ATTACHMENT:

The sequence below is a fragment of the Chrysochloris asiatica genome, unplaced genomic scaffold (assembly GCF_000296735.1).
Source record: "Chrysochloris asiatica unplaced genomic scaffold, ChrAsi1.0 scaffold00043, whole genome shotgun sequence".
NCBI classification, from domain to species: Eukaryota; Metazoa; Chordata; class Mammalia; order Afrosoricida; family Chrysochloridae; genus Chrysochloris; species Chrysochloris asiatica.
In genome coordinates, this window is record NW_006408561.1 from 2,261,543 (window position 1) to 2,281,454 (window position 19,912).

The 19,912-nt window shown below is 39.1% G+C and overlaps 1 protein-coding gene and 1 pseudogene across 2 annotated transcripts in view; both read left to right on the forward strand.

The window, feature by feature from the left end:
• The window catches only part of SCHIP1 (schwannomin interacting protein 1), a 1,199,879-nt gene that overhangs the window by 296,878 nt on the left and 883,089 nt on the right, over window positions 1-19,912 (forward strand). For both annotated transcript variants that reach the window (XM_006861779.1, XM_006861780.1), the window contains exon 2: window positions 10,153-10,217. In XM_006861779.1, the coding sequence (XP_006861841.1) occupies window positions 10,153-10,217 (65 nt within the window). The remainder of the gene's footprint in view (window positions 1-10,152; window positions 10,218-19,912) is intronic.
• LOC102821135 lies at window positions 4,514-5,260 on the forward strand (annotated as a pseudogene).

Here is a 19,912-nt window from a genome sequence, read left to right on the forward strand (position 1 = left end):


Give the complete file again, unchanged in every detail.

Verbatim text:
The sequence below is a fragment of the Chrysochloris asiatica genome, unplaced genomic scaffold (assembly GCF_000296735.1).
Source record: "Chrysochloris asiatica unplaced genomic scaffold, ChrAsi1.0 scaffold00043, whole genome shotgun sequence".
NCBI classification, from domain to species: Eukaryota; Metazoa; Chordata; class Mammalia; order Afrosoricida; family Chrysochloridae; genus Chrysochloris; species Chrysochloris asiatica.
In genome coordinates, this window is record NW_006408561.1 from 2,261,543 (window position 1) to 2,281,454 (window position 19,912).

The 19,912-nt window shown below is 39.1% G+C and overlaps 1 protein-coding gene and 1 pseudogene across 2 annotated transcripts in view; both read left to right on the forward strand.

The window, feature by feature from the left end:
• The window catches only part of SCHIP1 (schwannomin interacting protein 1), a 1,199,879-nt gene that overhangs the window by 296,878 nt on the left and 883,089 nt on the right, over window positions 1-19,912 (forward strand). For both annotated transcript variants that reach the window (XM_006861779.1, XM_006861780.1), the window contains exon 2: window positions 10,153-10,217. In XM_006861779.1, the coding sequence (XP_006861841.1) occupies window positions 10,153-10,217 (65 nt within the window). The remainder of the gene's footprint in view (window positions 1-10,152; window positions 10,218-19,912) is intronic.
• LOC102821135 lies at window positions 4,514-5,260 on the forward strand (annotated as a pseudogene).

Here is a 19,912-nt window from a genome sequence, read left to right on the forward strand (position 1 = left end):